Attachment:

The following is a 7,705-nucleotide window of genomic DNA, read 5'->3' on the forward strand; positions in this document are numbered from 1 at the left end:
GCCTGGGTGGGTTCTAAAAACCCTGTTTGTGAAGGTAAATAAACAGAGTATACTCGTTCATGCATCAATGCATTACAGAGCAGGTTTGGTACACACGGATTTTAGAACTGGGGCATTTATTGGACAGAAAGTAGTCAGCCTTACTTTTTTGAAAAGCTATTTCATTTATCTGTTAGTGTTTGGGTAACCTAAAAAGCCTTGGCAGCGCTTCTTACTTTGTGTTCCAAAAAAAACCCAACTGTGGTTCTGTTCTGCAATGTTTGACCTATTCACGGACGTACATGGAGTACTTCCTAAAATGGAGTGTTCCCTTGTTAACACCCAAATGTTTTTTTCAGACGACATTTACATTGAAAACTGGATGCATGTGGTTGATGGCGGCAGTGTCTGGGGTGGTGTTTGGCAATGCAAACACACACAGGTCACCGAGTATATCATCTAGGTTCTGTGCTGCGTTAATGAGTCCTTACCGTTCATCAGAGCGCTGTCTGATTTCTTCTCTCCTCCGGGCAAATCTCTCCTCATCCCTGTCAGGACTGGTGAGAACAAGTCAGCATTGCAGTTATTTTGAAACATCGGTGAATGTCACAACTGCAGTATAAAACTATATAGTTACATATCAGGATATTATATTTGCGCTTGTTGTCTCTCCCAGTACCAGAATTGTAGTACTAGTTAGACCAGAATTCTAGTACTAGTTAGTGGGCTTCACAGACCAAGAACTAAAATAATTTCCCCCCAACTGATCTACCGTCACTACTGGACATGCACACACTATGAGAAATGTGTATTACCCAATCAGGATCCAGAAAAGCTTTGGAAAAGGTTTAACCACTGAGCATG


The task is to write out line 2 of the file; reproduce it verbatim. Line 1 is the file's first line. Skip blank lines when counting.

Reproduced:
GCCTGGGTGGGTTCTAAAAACCCTGTTTGTGAAGGTAAATAAACAGAGTATACTCGTTCATGCATCAATGCATTACAGAGCAGGTTTGGTACACACGGATTTTAGAACTGGGGCATTTATTGGACAGAAAGTAGTCAGCCTTACTTTTTTGAAAAGCTATTTCATTTATCTGTTAGTGTTTGGGTAACCTAAAAAGCCTTGGCAGCGCTTCTTACTTTGTGTTCCAAAAAAAACCCAACTGTGGTTCTGTTCTGCAATGTTTGACCTATTCACGGACGTACATGGAGTACTTCCTAAAATGGAGTGTTCCCTTGTTAACACCCAAATGTTTTTTTCAGACGACATTTACATTGAAAACTGGATGCATGTGGTTGATGGCGGCAGTGTCTGGGGTGGTGTTTGGCAATGCAAACACACACAGGTCACCGAGTATATCATCTAGGTTCTGTGCTGCGTTAATGAGTCCTTACCGTTCATCAGAGCGCTGTCTGATTTCTTCTCTCCTCCGGGCAAATCTCTCCTCATCCCTGTCAGGACTGGTGAGAACAAGTCAGCATTGCAGTTATTTTGAAACATCGGTGAATGTCACAACTGCAGTATAAAACTATATAGTTACATATCAGGATATTATATTTGCGCTTGTTGTCTCTCCCAGTACCAGAATTGTAGTACTAGTTAGACCAGAATTCTAGTACTAGTTAGTGGGCTTCACAGACCAAGAACTAAAATAATTTCCCCCCAACTGATCTACCGTCACTACTGGACATGCACACACTATGAGAAATGTGTATTACCCAATCAGGATCCAGAAAAGCTTTGGAAAAGGTTTAACCACTGAGCATG